When I started having flares more often and the urgency issue was really getting bad (going to the bathroom up to 40 times a day), I went to a new urologist. The one that put me on Ditropan XL. This helped wonderfully with the urgency and the feeling that I lived in the bathroom. I stayed on that for a while and on one visit I had a very bad infection, with blood, protein, and pus in my urine. He put me on Macrobid. I’d previously been fine on this antibiotic, but this time around it landed me in the hospital near death for a week. I had asked the hospital staff what was the longest they had ever seen a case of Anaphylaxis last like this, and they told me that I was it. They had never seen a case that didn’t go away after as many IV bags and steroids as they had me on. During this visit I found out that I was not only allergic to this antibiotic, but to the common OTC Benadryl as well.
I was scared to death at this point. Scared of any medication practically. I didn’t go back to him for a year, and treated only my urgency issue with Ditropan XL. Finally I couldn’t take the pain and fatigue any longer and scheduled another cystoscopy/hydrodistention for January, 2005. There he found no new polyps, and diagnosed me with IC out loud so that I knew. He sent me home with Pyridium Plus for the pain, although it barely touched it. I filed for disability in April of that year, and started my own advocacy and information website: All info About Interstitial Cystitis. (Now relocating to www.allinfoaboutcystitis.com)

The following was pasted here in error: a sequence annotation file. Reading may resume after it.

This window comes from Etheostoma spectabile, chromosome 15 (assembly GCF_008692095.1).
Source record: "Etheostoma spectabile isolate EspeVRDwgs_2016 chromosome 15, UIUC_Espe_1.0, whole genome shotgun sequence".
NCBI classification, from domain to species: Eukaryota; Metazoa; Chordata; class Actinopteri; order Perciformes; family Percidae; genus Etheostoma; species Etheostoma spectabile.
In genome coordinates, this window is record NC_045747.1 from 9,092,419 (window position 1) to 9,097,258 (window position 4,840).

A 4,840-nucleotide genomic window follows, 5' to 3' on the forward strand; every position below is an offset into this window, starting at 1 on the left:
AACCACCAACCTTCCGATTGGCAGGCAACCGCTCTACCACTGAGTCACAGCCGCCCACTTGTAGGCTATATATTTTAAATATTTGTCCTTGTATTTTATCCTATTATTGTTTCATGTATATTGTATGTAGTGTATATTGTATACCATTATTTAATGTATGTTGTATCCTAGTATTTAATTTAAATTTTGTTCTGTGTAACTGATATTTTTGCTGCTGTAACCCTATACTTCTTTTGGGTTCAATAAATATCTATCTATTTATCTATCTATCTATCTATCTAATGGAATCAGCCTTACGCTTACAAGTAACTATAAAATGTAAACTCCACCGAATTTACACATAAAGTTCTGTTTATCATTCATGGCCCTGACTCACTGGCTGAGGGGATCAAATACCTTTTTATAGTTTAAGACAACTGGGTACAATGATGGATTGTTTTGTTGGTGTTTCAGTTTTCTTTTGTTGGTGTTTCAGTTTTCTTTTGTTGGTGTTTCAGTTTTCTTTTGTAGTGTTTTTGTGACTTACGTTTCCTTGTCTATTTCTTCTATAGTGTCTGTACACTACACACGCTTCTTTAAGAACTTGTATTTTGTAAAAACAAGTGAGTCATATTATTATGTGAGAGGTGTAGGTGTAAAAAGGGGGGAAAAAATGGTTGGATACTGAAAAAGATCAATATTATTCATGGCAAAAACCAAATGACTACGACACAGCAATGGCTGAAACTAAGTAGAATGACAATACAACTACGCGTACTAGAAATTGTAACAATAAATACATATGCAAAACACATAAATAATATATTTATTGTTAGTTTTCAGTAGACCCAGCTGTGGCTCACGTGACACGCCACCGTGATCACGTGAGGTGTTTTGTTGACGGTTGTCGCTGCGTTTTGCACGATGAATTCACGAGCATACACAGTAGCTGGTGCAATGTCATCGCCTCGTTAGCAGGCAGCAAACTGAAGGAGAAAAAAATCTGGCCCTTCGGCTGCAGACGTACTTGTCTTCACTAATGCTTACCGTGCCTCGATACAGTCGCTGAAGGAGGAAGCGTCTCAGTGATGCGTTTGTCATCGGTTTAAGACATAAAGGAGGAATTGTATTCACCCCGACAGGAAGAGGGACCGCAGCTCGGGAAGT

May of 2005 saw me with a whole new batch of problems, panic attacks (which I now know is common among IC’ers). My daily pill intake went to a Ditropan XL, Prozac, and a Klonopin if I was having a panic attack. By now I’ve had IC for at least 12 years and not one urologist has put me on a pain management plan. The Prozac after 6 weeks made me jerk like crazy and I settled on a third urologist out of town. He did an Elmiron installation that helped although I had severe pain and burning directly afterwards. He then put me on Elavil. This antidepressant took the place of my Ditropan. I still hadn’t won my disability case so money was tight. I stayed on the antidepressant at a low dose for 6 months. I gained 50 pounds on this drug. I couldn’t take it anymore. I went off everything at the beginning of April 2006.
I am now combating my IC through diet, serious amounts of water intake, and plenty of rest. I will be going back on the Ditropan XL in May when I can afford it again. IC has taken so much out of my life, and there isn’t really anything to do but a trial and error of what works for you. Sadly, what works for one, may not work for another. But I know it’s not the end of the world, you can survive with interstitial cystitis. There are new treatments and options coming out all the time. If you have the symptoms of IC I urge you to go to an urologist and tell them to test you for IC. Early knowledge can be most beneficial.
The symptoms and signs of interstitial cystitis are varied and not every IC patient will have all of them. It is a difficult illness to pinpoint and this is meant only as a guideline to some of the symptoms that the interstitial cystitis patient may have.
1) Pelvic and perineal pain and pressure
2) Urinary frequency: over 8 times/day; average is 16 times/day; can be up to 60 times/day
3) Nocturia (excess urination at night)
4) Urinary urgency: urge not relieved by voiding
5) Over 9 months of symptoms
6) Dyspareunia (painful sex)
7) Hematuria (blood in urine)
8) Symptoms worsen during menstruation
9) Diminished bladder capacity
10)Penis and scrotum pain and pressure
11 )Dysuria (pain on urination)
12) UTI (Urinary tract infection) symptoms that do not improve upon antibiotic treatment